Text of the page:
National and historical symbols of Hungary

In this section you can find the crests of almost 2400 settlements of Hungary with notes. Find the starting letter of the settlement in the list and click if you want to see it.

The Coat of Arms of the Village of Lácacséke [¤]
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(Borsod-Abaúj-Zemplén County)

Spade shield and quarterly, azure and or. In fields azure a stag courant is borne, or, in its mouth a seven-petalled flower gules. (This charge was taken over from the old seal of the village of Láca.) In fields or seven-petalled flowers are borne, argent (white), issuing from a heart gules. (This charge was typical of the coat of arms of the village of Cséke.)

Shield is enframed by a wreath of sedge, vert, as well as a ribbon. The ribbon bears the settlement’s name LÁCACSÉKE.

The history of Lácacséke can be described as follows:

The village is located in the southeastern corner of the Bodrogköz region. The number of the inhabitants of the village is 440.

The area, surrounded by the rivers of Tisza, Latorca and Bodrog was a swampy and marshy place. Small settlements came into being on dry hilltops, the inhabitants of which lived from hunting, fishing and grazing livestock on the nearby pastures and at the edges of the marshes. Láca and Cséke were also small settlements of this type and they were both autonomus villages until as late as 1950.

The name Láca is of Slavic origin and it was first mentioned in 1364 in connection with a legal case; László Tárkányi and the members of the Eszenyi family went to court for the possession of the settlement. Later landowners of the settlement included the members of the Agárdi, Perényi, Dőry and Sennyei families.

It was in 1598 that the Láczay family got first mentioned in connection with the event that Péter Láczay became the owner of the settlement. The Calvinist church of the village was built in 1808, but in 1885 it was damaged by a great fire. Count József Mailáth also had large properties at Monyha farmstead until as late as 1945.

Before the second world war Láca was the centre of a notarial district and the villages of Cséke, Dámóc and Perbenyik were also administered from here.

The name of Cséke comes from an Árpád-age name. The settlement of Cséke got first registered in a papal tithe register of 1333. This settlement was the native village of the ancient Csékey family. They had a castle built in the village, too, which existed until as late as the 16th century. Later owners of the village included Zsófia Dobó and the members of the Pozsgai, Gerendi, Ilosvai and Sztankay families.

The majority of the inhabitants were affiliated with Greek Orthodoxy; the settlement’s church was erected in 1854 on the ruins of the ancient castle.

The Csékey family was described in the County Monographies (published in 1940) as a family of Ruthenian origin. Even today there are families in the village with surnames like Antalóczi, Zamatóczki and Fincziczki.

The two settlements of Láca and Cséke got united in 1950.

Lácacséke is a small village in the northeastern corner of the country’s Bodrogköz region. It has beautiful natural surroundings in the vicinity of the Slovak border. In the north the village is bordering on Királyhelmec (Slovakia), which is located at a distance of 15 kilometres from Lácacséke. Sárospatak and Sátoraljaújhely in the west can be found at a distance of 38-40 kilometres. Kisvárda is in the south in Szabolcs-Szatmár-Bereg County and it lies at 25 kilometres from here. All these settlements are easily accessible from Lácacséke by bus, car or bicycle.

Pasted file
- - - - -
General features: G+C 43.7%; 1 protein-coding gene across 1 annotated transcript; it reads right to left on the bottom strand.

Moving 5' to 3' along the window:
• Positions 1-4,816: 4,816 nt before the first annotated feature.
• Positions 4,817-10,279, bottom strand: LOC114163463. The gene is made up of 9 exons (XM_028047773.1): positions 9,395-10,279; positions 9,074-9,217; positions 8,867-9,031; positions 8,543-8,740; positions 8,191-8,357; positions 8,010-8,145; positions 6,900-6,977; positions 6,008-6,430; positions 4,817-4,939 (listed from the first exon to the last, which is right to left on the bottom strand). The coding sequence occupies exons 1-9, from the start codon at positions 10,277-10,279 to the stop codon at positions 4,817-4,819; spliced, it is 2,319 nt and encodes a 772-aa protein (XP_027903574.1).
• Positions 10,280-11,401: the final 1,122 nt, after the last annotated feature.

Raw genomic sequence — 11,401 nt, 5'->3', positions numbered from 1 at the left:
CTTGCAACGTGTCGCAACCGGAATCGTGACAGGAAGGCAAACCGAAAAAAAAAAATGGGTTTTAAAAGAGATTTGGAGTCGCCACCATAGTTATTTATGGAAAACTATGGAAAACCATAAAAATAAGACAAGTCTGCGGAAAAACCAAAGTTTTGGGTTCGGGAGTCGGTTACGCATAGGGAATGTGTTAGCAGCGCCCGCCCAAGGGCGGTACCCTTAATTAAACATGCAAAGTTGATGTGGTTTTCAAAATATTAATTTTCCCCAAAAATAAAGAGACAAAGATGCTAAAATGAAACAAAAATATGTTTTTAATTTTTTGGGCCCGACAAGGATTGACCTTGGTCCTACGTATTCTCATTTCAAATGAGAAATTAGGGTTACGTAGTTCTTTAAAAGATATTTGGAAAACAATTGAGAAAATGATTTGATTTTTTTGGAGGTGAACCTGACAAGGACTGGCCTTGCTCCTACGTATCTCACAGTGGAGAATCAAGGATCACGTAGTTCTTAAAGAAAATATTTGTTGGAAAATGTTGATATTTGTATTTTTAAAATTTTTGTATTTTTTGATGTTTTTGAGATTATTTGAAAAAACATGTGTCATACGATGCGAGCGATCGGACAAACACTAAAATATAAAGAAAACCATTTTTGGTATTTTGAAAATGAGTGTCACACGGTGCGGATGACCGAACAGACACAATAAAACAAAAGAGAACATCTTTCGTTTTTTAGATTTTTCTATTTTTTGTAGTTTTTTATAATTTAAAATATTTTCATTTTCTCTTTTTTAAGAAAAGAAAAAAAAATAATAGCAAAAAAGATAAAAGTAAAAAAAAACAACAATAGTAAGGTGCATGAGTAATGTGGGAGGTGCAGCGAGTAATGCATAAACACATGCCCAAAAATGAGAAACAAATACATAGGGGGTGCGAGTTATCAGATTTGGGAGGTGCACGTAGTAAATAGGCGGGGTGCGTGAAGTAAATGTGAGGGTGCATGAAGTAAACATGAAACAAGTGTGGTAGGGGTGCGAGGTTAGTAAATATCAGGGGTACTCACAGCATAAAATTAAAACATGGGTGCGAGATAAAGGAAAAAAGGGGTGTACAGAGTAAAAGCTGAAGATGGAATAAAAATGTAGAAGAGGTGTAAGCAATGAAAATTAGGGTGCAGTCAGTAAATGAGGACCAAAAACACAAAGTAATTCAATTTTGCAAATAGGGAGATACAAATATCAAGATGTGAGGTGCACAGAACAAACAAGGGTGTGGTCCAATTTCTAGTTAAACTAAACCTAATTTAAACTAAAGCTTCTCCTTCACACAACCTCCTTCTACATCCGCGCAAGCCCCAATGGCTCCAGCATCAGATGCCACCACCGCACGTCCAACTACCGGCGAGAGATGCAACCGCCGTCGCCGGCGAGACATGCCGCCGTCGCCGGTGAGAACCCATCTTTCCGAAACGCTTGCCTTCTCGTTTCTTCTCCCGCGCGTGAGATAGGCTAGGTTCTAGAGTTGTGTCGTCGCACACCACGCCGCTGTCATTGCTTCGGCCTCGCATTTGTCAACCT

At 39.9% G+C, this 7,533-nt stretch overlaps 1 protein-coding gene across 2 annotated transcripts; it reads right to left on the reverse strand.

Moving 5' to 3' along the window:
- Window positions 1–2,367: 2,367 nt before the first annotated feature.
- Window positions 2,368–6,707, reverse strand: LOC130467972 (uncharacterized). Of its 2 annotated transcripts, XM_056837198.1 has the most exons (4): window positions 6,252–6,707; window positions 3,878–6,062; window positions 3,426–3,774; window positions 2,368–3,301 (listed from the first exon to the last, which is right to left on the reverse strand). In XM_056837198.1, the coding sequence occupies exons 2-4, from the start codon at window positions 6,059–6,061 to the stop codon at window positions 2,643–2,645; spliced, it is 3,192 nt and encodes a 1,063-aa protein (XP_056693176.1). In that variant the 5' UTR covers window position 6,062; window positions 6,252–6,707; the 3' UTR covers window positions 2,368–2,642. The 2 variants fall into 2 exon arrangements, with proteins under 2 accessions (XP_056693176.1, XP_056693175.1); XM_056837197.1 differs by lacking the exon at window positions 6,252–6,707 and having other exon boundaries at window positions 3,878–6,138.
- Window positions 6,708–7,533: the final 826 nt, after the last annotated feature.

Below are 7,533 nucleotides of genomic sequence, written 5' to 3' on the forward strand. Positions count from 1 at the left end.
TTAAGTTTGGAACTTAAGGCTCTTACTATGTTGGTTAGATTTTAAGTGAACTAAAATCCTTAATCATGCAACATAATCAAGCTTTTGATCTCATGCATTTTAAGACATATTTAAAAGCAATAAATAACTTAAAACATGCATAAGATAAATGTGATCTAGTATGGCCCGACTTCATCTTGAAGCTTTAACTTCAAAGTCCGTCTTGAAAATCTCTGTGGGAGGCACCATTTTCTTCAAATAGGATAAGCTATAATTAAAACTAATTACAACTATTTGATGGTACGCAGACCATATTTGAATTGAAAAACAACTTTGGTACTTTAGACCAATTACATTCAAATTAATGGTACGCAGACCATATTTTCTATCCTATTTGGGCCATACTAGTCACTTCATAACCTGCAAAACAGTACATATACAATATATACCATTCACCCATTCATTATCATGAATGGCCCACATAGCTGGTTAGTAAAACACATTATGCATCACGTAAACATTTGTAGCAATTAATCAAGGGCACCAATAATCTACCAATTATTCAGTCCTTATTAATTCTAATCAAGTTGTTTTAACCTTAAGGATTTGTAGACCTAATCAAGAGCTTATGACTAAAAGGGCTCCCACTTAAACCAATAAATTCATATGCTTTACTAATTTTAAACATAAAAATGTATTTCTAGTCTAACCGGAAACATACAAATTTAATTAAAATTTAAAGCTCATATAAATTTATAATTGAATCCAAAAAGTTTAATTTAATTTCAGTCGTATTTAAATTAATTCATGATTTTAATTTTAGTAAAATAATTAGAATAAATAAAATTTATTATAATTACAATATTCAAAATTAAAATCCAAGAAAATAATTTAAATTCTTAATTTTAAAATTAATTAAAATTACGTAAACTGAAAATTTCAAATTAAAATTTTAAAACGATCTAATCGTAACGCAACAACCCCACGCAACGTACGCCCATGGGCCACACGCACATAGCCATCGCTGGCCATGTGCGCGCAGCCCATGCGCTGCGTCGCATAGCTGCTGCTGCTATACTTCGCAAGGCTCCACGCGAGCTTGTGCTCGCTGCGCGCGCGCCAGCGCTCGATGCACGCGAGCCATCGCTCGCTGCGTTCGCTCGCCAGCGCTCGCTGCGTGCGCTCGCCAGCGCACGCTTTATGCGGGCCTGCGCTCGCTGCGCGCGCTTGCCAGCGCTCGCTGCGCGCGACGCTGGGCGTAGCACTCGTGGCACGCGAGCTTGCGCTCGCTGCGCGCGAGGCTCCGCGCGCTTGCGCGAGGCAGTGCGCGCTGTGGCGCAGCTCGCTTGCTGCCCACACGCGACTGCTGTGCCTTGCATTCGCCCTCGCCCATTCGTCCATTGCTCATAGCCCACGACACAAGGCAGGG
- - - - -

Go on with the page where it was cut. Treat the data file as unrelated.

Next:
Heavy industry never existed in this area and transiting traffic is also rare. This is why Lácacséke can offer fresh and clean air as well as beautiful and unpolluted environment to those who come here to visit or to stay.

The village has one main street and four side streets with 160 houses. The number of inhabitants is 440. Neighbouring settlements include Perbenyik in Slovakia, Dámóc in the east, Semjén in the south and the outer fields of the settlement are neighbouring on Ricse, Révleányvár and Őrhegy.

Lácacséke is one of the small settlements of the Bodrogköz region, which is located at a distance of 300 kilometres northeast of the capital.

The Tisza and the Bodrog rivers represented natural dividing lines for the villagers. The Trianon borders represented historical dividing lines, and this feature isolated the village of Lácacséke from the rest of the country and of the world.

Due to the isolatedness of the village the inhabitants were always eager to leave. The changing of the political system in Hungary in 1989, the construction of a bridge at Cigánd and Hungary’s joining the European Union are hopeful and promising new developments for Lácacséke. It would be another important step to open the border crossing station between Lácacséke on the Hungarian side and Perbenyik on the Slovak side. (At present there is a temporary border crossing point in the village which is open only once or twice a year.)

In the golden age of the settlement’s history, in the 1940s the number of inhabitants was 1400. Today this number is only 440.

In the Bodrogköz region, including the village of Lácacséke, people always lived from hard work. True, agricultural activities have by now lost part of their former importance, but hard and honest work, education and culture are important assets in modern life, too.

Visitors to Lácacséke can find beautiful grounds and streets, nice gardens and flower beds in the village. Both churches are open for visitors all the year round. In the summer period visitors are accomodated in the building of the Greek Orthodox parsonage.